Corporate America measures success by the “Fortune 500.” Radio listeners fondly recall Casey Kasem’s “American Top 40” list of hit songs. And movie buffs know that “The Dirty Dozen” helped win World War II.
Every industry has important “lists” that help define it. The 401(k) retirement plan marketplace has its own list compiled by the Internal Revenue Service (IRS) on the top 11 most common mistakes committed by plan sponsors. Why 11 and not 10? Because this list comes from the IRS–not Hollywood. And this column deals with the top five mistakes; the remaining six will be addressed in an upcoming edition.
Although any list put out by the IRS can make palms sweat and throats constrict, this document can actually prove beneficial for you to review with your clients. Doing so can actually help plan sponsors improve the effectiveness of their 401(k)s and avoid potential problems down the road. And given the tight competition among financial advisers, reviewing the list and providing your clients with assistance to correct these mistakes can help differentiate you in the marketplace.
(1) So what’s the first mistake identified by the IRS? It’s the failure of plan sponsors to ensure their plan document has been updated in a timely manner to reflect recent changes in law. Judging by the blizzard of new rules and regulations proposed at the federal level during the past several months to reform 401(k)s, the next few years could potentially spell many changes for plan documents. The Service recommends that plan sponsors review their plan documents annually, maintain regular contact with their plan provider, and rely on a “tickler” file as a reminder of when amendments must be completed.
(2) The second mistake listed is failure to follow the terms of the 401(k) plan. Plan sponsors are urged to communicate with plan participants and plan service providers about any changes to the plan such as new contribution limits or law changes on a “timely basis.” Due diligence should be conducted annually to ensure that terms of the plan are being followed.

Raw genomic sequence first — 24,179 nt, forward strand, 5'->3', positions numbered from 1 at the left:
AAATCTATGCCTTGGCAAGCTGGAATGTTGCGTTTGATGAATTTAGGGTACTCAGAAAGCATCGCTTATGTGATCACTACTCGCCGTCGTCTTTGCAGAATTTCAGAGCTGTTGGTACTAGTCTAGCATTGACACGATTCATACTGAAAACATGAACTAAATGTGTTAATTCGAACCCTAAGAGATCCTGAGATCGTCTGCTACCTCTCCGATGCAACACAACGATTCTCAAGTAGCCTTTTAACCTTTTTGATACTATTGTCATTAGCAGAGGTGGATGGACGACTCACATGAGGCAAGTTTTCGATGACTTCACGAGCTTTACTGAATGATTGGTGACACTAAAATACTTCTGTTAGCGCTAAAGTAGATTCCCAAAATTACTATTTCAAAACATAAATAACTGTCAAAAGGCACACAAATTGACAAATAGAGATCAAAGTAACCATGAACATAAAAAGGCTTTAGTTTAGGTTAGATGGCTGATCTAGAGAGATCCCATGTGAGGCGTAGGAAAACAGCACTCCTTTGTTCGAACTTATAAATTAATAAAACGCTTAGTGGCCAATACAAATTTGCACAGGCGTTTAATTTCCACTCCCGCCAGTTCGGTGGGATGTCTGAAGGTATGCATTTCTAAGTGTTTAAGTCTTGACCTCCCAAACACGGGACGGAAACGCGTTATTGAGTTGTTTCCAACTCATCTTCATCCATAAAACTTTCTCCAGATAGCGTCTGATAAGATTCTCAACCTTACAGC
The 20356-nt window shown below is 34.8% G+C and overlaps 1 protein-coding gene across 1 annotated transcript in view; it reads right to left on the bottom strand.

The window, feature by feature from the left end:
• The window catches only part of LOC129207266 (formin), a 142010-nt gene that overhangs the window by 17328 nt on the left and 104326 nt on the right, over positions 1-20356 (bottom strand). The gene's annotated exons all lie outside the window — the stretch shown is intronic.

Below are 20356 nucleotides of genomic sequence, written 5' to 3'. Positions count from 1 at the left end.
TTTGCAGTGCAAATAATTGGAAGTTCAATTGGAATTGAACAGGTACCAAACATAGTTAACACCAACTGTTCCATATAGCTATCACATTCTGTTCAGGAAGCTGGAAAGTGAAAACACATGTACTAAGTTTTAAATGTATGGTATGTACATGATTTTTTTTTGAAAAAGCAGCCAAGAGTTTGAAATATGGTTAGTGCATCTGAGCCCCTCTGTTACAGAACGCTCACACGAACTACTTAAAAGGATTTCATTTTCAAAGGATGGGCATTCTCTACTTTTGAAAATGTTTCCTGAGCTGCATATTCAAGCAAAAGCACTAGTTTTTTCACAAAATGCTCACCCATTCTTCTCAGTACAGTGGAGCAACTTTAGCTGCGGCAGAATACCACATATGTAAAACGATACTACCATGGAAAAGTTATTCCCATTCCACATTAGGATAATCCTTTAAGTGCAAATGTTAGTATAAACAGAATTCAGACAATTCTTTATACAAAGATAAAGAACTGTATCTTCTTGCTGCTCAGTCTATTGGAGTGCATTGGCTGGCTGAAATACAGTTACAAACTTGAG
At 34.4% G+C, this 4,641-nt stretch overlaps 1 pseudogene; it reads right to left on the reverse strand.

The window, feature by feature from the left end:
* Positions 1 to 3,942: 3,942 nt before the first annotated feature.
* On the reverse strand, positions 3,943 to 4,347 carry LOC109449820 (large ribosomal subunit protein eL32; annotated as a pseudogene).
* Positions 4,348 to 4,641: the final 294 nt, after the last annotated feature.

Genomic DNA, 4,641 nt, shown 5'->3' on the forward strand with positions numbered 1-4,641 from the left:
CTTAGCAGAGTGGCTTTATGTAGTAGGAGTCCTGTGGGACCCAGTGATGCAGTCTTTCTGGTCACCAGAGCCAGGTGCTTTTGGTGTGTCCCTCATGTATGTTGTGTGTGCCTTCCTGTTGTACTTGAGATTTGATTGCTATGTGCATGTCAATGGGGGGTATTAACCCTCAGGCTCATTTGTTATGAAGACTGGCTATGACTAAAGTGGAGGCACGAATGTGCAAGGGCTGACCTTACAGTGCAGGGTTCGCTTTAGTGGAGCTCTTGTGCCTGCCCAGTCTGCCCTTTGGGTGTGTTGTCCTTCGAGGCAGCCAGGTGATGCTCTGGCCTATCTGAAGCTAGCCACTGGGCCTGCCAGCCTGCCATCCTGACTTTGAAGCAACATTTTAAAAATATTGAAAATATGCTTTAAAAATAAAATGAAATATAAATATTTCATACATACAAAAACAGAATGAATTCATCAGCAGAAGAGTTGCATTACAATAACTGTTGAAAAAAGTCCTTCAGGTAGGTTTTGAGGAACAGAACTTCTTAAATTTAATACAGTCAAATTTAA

(3) Number three is the incorrect application of the plan’s definition of compensation for deferrals and allocations. The suggested remedy is to ensure proper training for whoever is responsible for determining compensation and annually reviewing compensation definitions. As with anyone responsible for compensation (especially if that person might be responsible for your compensation), broach the need for training gently.
(4) The fourth mistake is the misapplication of employer matching contributions to eligible employees when an employer miscalculates an employee’s compensation. The IRS urges plan sponsors to contact their plan administrator to ensure they have “adequate and sufficient” records about employment and payroll.
(5) As Casey Kasem might say, “coming in at number five is the failure of 401(k) plans to satisfy nondiscrimination tests.” No, Casey wouldn’t really say that. But plan sponsors who fail the tests, either for the Actual Deferred Percentage (ADP) or the Actual Contribution Percentage (ACP), should consider a Safe Harbor Plan or automatic enrollment, according to the IRS. Another helpful tactic is to work with the plan’s administrator to ensure all employees are classified correctly and to familiarize the plan sponsor and administrator with the plan’s terms.
Committing any of these common mistakes can cause headaches for plan sponsors and potentially more pain for plan participants (and for you, the adviser brought in to help the plan run more smoothly). Reviewing this list with your clients – once they wipe off their sweaty palms and clear their throats – can be a tremendous help. And you might even make their “Top 10” list of most popular people.
E. Thomas Foster Jr., Esq., is The Hartford’s national spokesperson for qualified retirement plans. Foster works directly with broker/dealer firms and advisers to help them build their qualified retirement plan business and educate them about industry issues.
This information is written in connection with the promotion or marketing of the matter(s) addressed in this material. This information cannot be used or relied upon for the purpose of avoiding IRS penalties. This material is not intended to provide tax, accounting or legal advice. As with all matters of a tax or legal nature, you should consult your own tax or legal counsel for advice.